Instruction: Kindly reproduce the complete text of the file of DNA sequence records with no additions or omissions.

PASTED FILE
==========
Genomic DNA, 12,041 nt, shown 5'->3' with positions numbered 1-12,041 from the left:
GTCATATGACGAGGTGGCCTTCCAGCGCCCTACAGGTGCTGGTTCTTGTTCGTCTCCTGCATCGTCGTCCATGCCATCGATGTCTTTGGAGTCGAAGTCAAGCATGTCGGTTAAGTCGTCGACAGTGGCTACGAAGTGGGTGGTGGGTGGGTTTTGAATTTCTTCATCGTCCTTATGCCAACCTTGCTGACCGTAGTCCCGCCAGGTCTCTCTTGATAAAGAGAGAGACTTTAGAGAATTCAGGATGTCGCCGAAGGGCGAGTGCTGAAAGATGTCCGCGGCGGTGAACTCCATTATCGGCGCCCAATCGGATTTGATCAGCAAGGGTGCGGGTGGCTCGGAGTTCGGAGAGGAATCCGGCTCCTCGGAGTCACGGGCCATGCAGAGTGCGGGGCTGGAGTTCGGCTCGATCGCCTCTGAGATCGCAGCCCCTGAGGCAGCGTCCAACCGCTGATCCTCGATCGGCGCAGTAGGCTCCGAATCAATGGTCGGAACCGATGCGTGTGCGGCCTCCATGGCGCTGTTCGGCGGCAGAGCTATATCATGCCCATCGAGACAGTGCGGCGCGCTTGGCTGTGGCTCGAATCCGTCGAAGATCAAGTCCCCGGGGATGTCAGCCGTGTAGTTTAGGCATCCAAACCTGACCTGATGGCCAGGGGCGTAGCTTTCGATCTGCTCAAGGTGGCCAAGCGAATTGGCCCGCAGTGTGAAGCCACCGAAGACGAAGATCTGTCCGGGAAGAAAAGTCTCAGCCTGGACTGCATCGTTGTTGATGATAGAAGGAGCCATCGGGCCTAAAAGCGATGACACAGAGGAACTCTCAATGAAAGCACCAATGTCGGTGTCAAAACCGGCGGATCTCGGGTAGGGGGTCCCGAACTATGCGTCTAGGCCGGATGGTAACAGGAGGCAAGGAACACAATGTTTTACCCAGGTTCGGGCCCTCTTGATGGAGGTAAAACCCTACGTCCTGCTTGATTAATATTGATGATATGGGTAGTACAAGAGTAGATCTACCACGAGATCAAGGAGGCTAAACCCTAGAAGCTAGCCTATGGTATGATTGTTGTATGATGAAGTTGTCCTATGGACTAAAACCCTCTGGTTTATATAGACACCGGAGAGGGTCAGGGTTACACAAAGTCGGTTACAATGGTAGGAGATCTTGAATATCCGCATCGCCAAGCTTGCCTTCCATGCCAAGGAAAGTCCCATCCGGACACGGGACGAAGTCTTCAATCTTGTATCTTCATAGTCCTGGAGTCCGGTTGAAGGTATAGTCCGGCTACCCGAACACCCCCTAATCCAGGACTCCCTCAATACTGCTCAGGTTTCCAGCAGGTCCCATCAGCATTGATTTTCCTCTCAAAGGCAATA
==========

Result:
Genomic DNA, 12,041 nt, shown 5'->3' with positions numbered 1-12,041 from the left:
GTCATATGACGAGGTGGCCTTCCAGCGCCCTACAGGTGCTGGTTCTTGTTCGTCTCCTGCATCGTCGTCCATGCCATCGATGTCTTTGGAGTCGAAGTCAAGCATGTCGGTTAAGTCGTCGACAGTGGCTACGAAGTGGGTGGTGGGTGGGTTTTGAATTTCTTCATCGTCCTTATGCCAACCTTGCTGACCGTAGTCCCGCCAGGTCTCTCTTGATAAAGAGAGAGACTTTAGAGAATTCAGGATGTCGCCGAAGGGCGAGTGCTGAAAGATGTCCGCGGCGGTGAACTCCATTATCGGCGCCCAATCGGATTTGATCAGCAAGGGTGCGGGTGGCTCGGAGTTCGGAGAGGAATCCGGCTCCTCGGAGTCACGGGCCATGCAGAGTGCGGGGCTGGAGTTCGGCTCGATCGCCTCTGAGATCGCAGCCCCTGAGGCAGCGTCCAACCGCTGATCCTCGATCGGCGCAGTAGGCTCCGAATCAATGGTCGGAACCGATGCGTGTGCGGCCTCCATGGCGCTGTTCGGCGGCAGAGCTATATCATGCCCATCGAGACAGTGCGGCGCGCTTGGCTGTGGCTCGAATCCGTCGAAGATCAAGTCCCCGGGGATGTCAGCCGTGTAGTTTAGGCATCCAAACCTGACCTGATGGCCAGGGGCGTAGCTTTCGATCTGCTCAAGGTGGCCAAGCGAATTGGCCCGCAGTGTGAAGCCACCGAAGACGAAGATCTGTCCGGGAAGAAAAGTCTCAGCCTGGACTGCATCGTTGTTGATGATAGAAGGAGCCATCGGGCCTAAAAGCGATGACACAGAGGAACTCTCAATGAAAGCACCAATGTCGGTGTCAAAACCGGCGGATCTCGGGTAGGGGGTCCCGAACTATGCGTCTAGGCCGGATGGTAACAGGAGGCAAGGAACACAATGTTTTACCCAGGTTCGGGCCCTCTTGATGGAGGTAAAACCCTACGTCCTGCTTGATTAATATTGATGATATGGGTAGTACAAGAGTAGATCTACCACGAGATCAAGGAGGCTAAACCCTAGAAGCTAGCCTATGGTATGATTGTTGTATGATGAAGTTGTCCTATGGACTAAAACCCTCTGGTTTATATAGACACCGGAGAGGGTCAGGGTTACACAAAGTCGGTTACAATGGTAGGAGATCTTGAATATCCGCATCGCCAAGCTTGCCTTCCATGCCAAGGAAAGTCCCATCCGGACACGGGACGAAGTCTTCAATCTTGTATCTTCATAGTCCTGGAGTCCGGTTGAAGGTATAGTCCGGCTACCCGAACACCCCCTAATCCAGGACTCCCTCAATACTGCTCAGGTTTCCAGCAGGTCCCATCAGCATTGATTTTCCTCTCAAAGGCAATA